FERPA and Digital Education

April 15, 2019
  • AACRAO Annual Meeting
  • Competencies
  • Data Stewardship
  • FERPA
  • Meetings, Workshops, and Trainings
  • Recordkeeping Compliance
  • Records and Academic Services
  • Systems Management
  • Technological Knowledge
  • Technology
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by Sherry Waldon Wells, Ed.D, Vice Provost for Digital Learning, Lamar University

In this well-attended session at the 2019 AACRAO Annual Meeting, Karen Jarrell & Jennifer Wondracek from the University of North Texas College of Law began with an overview of the U.S. Department of Education’s role in protecting student privacy with their oversight of the Family Educational Rights & Privacy Act commonly known as FERPA.

After covering the basics such as directory information and when FERPA applies to education records Jarrell referenced LeRoy Rooker, Senior Fellow and resident FERPA expert at AACRAO, as FERPA applies to digital education. According to Rooker, “Any discussion concerning the world of vendor contracting needs to start with the understanding that FERPA is technology-neutral so long as any resulting disclosures are FERPA compliant.” No matter what medium the education record is kept in the institution must control how it is disclosed. This includes learning management systems (LMS) or any other technology a student is required to use in a class. Wondracek discussed the importance of educating everyone on campus including faculty about the need for any system or application to be FERPA compliant.

Different scenarios were given where the audience was asked to respond if FERPA had been violated. The first scenario covered vendor contracts. On this subject Rooker was again quoted: “At a minimum, vendor contracts should include terms relating to the ownership of the data being stored, the status of deleted information, how data will be protected, and limitations of the use of data.”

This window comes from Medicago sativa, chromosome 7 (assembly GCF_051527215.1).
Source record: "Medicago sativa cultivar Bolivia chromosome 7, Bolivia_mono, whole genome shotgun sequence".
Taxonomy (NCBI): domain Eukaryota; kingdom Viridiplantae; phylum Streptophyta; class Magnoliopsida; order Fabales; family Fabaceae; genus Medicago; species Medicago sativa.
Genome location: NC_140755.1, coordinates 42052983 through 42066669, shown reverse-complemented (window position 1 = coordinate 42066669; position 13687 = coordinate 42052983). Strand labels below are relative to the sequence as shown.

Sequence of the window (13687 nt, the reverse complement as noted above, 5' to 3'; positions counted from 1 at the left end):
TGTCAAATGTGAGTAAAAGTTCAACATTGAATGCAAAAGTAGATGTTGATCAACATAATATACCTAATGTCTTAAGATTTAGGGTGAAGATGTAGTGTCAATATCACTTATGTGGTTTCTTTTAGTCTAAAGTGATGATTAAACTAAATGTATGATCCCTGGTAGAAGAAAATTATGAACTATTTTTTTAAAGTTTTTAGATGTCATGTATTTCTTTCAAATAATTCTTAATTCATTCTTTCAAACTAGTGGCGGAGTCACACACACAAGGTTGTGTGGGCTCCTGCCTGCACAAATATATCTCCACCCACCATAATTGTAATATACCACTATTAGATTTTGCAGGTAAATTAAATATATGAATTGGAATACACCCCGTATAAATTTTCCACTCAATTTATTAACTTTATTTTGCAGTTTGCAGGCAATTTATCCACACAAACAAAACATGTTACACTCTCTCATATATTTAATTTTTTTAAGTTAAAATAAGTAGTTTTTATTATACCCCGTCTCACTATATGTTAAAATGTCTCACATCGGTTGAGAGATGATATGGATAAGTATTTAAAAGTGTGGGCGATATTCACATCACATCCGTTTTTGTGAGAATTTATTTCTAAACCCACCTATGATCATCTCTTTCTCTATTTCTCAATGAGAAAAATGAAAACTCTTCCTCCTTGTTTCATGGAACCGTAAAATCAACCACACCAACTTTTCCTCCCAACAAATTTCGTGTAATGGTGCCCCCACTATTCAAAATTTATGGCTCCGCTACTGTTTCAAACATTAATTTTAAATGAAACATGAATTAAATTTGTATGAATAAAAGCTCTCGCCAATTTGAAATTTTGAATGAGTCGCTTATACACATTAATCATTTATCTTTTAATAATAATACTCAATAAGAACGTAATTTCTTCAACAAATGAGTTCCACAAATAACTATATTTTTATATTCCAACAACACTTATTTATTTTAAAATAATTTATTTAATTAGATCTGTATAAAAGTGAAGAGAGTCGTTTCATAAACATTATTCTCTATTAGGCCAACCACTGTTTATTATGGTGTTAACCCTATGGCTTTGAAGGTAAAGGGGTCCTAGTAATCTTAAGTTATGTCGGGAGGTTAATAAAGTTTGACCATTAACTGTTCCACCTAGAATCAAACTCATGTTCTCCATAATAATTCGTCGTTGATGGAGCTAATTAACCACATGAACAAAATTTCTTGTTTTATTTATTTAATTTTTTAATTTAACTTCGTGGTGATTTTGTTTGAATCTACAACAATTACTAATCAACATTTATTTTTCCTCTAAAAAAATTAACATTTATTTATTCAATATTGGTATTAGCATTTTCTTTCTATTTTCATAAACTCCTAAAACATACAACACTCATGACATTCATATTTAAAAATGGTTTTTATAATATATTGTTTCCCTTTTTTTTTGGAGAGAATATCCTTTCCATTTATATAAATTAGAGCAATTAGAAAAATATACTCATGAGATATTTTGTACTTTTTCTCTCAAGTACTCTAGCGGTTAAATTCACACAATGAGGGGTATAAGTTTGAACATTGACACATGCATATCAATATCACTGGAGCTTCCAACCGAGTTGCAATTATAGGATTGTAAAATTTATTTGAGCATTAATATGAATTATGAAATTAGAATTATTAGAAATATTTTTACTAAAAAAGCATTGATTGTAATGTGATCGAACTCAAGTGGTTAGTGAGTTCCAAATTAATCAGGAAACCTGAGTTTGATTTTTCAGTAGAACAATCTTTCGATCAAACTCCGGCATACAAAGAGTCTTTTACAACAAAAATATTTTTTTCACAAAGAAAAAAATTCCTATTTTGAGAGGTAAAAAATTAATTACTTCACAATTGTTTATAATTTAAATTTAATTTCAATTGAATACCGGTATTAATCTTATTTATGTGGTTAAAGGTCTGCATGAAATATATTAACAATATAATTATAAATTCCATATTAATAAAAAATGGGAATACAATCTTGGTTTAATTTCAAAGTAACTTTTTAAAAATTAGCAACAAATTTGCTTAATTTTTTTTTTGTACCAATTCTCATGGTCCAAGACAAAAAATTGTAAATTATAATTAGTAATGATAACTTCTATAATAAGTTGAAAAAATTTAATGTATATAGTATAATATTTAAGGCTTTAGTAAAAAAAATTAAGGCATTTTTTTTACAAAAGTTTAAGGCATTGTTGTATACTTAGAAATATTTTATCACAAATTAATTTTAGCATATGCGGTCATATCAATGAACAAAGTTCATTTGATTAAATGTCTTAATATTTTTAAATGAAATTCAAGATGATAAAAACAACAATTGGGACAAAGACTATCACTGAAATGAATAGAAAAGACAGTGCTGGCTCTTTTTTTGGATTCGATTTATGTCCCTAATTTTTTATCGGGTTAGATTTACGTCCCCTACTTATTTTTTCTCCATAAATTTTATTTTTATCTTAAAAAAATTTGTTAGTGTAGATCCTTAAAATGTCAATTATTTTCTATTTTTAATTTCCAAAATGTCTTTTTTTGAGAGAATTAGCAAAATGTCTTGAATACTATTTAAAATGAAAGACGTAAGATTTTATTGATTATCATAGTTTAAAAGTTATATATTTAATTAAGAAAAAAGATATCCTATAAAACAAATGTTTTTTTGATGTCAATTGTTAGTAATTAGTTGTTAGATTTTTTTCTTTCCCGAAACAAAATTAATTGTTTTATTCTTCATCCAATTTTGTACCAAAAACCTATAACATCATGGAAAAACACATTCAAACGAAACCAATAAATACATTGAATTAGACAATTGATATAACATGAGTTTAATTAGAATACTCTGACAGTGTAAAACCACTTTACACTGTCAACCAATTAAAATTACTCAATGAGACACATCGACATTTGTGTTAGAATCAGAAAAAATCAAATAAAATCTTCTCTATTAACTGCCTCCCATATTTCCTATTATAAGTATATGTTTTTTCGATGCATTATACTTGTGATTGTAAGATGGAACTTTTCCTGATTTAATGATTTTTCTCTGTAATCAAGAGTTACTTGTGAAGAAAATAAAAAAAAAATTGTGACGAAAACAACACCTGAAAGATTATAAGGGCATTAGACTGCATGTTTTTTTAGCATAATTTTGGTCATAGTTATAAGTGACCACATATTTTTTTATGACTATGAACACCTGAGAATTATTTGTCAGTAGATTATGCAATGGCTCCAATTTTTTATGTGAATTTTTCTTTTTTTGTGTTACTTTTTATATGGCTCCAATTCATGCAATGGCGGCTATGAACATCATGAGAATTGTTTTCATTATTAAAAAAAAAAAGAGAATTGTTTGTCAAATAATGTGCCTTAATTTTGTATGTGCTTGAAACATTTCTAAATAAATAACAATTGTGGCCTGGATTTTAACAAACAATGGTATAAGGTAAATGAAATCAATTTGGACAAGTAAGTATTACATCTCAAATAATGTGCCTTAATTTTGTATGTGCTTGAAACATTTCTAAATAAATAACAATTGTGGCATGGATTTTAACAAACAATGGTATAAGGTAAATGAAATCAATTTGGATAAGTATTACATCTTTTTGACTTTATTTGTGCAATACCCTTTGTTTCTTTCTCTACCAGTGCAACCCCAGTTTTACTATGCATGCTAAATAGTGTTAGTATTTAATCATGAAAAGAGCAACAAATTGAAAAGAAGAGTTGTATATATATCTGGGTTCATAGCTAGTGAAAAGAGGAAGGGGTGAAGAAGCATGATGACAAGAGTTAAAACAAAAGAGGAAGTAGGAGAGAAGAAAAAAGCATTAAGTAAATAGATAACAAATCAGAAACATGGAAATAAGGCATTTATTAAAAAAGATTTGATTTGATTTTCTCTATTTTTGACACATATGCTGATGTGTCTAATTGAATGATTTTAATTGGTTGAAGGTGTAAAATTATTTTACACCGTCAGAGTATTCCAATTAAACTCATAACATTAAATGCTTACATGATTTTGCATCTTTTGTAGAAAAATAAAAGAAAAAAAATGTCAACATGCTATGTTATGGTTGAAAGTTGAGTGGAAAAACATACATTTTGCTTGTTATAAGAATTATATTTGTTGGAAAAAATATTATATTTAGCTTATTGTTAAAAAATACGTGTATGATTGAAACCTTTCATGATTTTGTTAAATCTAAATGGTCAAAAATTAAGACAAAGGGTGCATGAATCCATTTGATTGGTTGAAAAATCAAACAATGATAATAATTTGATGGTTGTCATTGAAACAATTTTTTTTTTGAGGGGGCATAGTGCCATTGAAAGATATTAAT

The second scenario covered lecture capture videos; the third covered free online resources; and the fourth and final scenario was a professor wanting to combine two sections of the same class in the LMS. In all four scenarios the answer to whether FERPA would be violated was “it depends”. The last scenario on combining classes led to a very robust discussion between the audience and the presenters.

The session ended with a list of best practices, including:

  • Maintaining awareness of other relevant federal, state, tribal, or local laws

  • Being aware of all online educational services being used at your institution

  • Having policies and procedures to evaluate and approve proposed educational services

  • Using a written contract or legal agreement whenever possible

  • Taking extra precautions when consumer applications require the acceptance of terms of service

  • Being transparent

  • Determining whether consent is necessary

The session concluded with a quote from Senator Ron Wyden (D-Oregon), “Your data is yours, no matter on whose server it lives.” It is up to us to be diligent in protecting the data in all digital formats while complying with FERPA as well as international laws when students reside outside of the United States.